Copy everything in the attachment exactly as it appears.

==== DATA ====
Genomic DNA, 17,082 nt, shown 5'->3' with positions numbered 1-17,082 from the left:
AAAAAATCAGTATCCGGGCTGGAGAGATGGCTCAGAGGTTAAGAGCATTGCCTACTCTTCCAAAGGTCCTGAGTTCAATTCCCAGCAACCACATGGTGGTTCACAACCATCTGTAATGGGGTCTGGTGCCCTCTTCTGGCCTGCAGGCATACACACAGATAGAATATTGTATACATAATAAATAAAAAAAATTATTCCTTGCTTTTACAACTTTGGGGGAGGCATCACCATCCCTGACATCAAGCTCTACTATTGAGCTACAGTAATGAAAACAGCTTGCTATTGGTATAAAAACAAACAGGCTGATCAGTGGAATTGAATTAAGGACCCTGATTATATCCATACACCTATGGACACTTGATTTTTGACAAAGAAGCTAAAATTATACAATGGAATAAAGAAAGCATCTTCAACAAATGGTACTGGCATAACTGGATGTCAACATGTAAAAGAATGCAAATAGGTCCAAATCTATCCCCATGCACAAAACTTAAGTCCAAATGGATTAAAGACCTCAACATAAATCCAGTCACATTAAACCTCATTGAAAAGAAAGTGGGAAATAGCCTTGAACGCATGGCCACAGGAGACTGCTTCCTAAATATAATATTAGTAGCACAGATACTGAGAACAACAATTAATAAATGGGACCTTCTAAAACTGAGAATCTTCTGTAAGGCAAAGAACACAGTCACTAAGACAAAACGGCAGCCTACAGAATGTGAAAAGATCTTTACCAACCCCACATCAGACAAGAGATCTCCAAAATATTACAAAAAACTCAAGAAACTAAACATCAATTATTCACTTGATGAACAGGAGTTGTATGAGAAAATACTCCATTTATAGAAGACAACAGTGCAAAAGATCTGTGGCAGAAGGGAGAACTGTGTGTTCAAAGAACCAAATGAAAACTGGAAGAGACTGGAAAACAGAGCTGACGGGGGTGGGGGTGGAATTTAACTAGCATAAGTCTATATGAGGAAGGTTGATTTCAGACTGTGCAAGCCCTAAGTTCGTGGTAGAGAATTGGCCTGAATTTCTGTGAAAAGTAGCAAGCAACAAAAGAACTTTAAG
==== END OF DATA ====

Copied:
Genomic DNA, 17,082 nt, shown 5'->3' with positions numbered 1-17,082 from the left:
AAAAAATCAGTATCCGGGCTGGAGAGATGGCTCAGAGGTTAAGAGCATTGCCTACTCTTCCAAAGGTCCTGAGTTCAATTCCCAGCAACCACATGGTGGTTCACAACCATCTGTAATGGGGTCTGGTGCCCTCTTCTGGCCTGCAGGCATACACACAGATAGAATATTGTATACATAATAAATAAAAAAAATTATTCCTTGCTTTTACAACTTTGGGGGAGGCATCACCATCCCTGACATCAAGCTCTACTATTGAGCTACAGTAATGAAAACAGCTTGCTATTGGTATAAAAACAAACAGGCTGATCAGTGGAATTGAATTAAGGACCCTGATTATATCCATACACCTATGGACACTTGATTTTTGACAAAGAAGCTAAAATTATACAATGGAATAAAGAAAGCATCTTCAACAAATGGTACTGGCATAACTGGATGTCAACATGTAAAAGAATGCAAATAGGTCCAAATCTATCCCCATGCACAAAACTTAAGTCCAAATGGATTAAAGACCTCAACATAAATCCAGTCACATTAAACCTCATTGAAAAGAAAGTGGGAAATAGCCTTGAACGCATGGCCACAGGAGACTGCTTCCTAAATATAATATTAGTAGCACAGATACTGAGAACAACAATTAATAAATGGGACCTTCTAAAACTGAGAATCTTCTGTAAGGCAAAGAACACAGTCACTAAGACAAAACGGCAGCCTACAGAATGTGAAAAGATCTTTACCAACCCCACATCAGACAAGAGATCTCCAAAATATTACAAAAAACTCAAGAAACTAAACATCAATTATTCACTTGATGAACAGGAGTTGTATGAGAAAATACTCCATTTATAGAAGACAACAGTGCAAAAGATCTGTGGCAGAAGGGAGAACTGTGTGTTCAAAGAACCAAATGAAAACTGGAAGAGACTGGAAAACAGAGCTGACGGGGGTGGGGGTGGAATTTAACTAGCATAAGTCTATATGAGGAAGGTTGATTTCAGACTGTGCAAGCCCTAAGTTCGTGGTAGAGAATTGGCCTGAATTTCTGTGAAAAGTAGCAAGCAACAAAAGAACTTTAAG